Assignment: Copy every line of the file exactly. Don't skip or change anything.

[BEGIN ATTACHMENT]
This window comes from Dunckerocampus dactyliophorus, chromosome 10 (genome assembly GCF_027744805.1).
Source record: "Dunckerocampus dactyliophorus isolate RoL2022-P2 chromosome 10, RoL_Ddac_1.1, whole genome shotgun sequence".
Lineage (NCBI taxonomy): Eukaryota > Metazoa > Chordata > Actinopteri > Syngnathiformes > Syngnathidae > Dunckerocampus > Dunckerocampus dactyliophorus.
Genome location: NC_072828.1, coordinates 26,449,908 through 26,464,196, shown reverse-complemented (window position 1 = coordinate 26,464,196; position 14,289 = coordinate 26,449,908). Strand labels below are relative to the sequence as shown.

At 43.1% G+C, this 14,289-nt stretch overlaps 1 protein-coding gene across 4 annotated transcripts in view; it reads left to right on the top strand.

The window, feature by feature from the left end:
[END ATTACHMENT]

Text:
This window comes from Dunckerocampus dactyliophorus, chromosome 10 (genome assembly GCF_027744805.1).
Source record: "Dunckerocampus dactyliophorus isolate RoL2022-P2 chromosome 10, RoL_Ddac_1.1, whole genome shotgun sequence".
Lineage (NCBI taxonomy): Eukaryota > Metazoa > Chordata > Actinopteri > Syngnathiformes > Syngnathidae > Dunckerocampus > Dunckerocampus dactyliophorus.
Genome location: NC_072828.1, coordinates 26,449,908 through 26,464,196, shown reverse-complemented (window position 1 = coordinate 26,464,196; position 14,289 = coordinate 26,449,908). Strand labels below are relative to the sequence as shown.

At 43.1% G+C, this 14,289-nt stretch overlaps 1 protein-coding gene across 4 annotated transcripts in view; it reads left to right on the top strand.

The window, feature by feature from the left end: